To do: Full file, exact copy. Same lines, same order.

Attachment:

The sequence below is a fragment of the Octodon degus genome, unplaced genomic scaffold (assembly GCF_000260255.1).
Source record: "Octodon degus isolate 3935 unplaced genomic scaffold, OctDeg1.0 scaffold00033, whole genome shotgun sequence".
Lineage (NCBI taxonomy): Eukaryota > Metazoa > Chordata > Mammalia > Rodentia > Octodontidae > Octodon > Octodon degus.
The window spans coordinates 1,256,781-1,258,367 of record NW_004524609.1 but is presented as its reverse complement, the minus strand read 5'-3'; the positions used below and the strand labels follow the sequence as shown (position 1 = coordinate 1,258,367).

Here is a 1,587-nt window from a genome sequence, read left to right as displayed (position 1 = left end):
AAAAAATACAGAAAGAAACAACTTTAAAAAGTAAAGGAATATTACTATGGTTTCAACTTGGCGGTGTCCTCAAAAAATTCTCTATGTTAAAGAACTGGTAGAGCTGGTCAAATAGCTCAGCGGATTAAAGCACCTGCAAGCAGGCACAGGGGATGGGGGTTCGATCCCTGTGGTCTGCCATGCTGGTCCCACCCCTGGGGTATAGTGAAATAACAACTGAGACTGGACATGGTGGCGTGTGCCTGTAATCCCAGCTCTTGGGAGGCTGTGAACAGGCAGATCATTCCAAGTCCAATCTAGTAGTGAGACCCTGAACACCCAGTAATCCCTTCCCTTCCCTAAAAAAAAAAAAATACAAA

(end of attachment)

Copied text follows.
The sequence below is a fragment of the Octodon degus genome, unplaced genomic scaffold (assembly GCF_000260255.1).
Source record: "Octodon degus isolate 3935 unplaced genomic scaffold, OctDeg1.0 scaffold00033, whole genome shotgun sequence".
Lineage (NCBI taxonomy): Eukaryota > Metazoa > Chordata > Mammalia > Rodentia > Octodontidae > Octodon > Octodon degus.
The window spans coordinates 1,256,781-1,258,367 of record NW_004524609.1 but is presented as its reverse complement, the minus strand read 5'-3'; the positions used below and the strand labels follow the sequence as shown (position 1 = coordinate 1,258,367).

Here is a 1,587-nt window from a genome sequence, read left to right as displayed (position 1 = left end):
AAAAAATACAGAAAGAAACAACTTTAAAAAGTAAAGGAATATTACTATGGTTTCAACTTGGCGGTGTCCTCAAAAAATTCTCTATGTTAAAGAACTGGTAGAGCTGGTCAAATAGCTCAGCGGATTAAAGCACCTGCAAGCAGGCACAGGGGATGGGGGTTCGATCCCTGTGGTCTGCCATGCTGGTCCCACCCCTGGGGTATAGTGAAATAACAACTGAGACTGGACATGGTGGCGTGTGCCTGTAATCCCAGCTCTTGGGAGGCTGTGAACAGGCAGATCATTCCAAGTCCAATCTAGTAGTGAGACCCTGAACACCCAGTAATCCCTTCCCTTCCCTAAAAAAAAAAAAATACAAA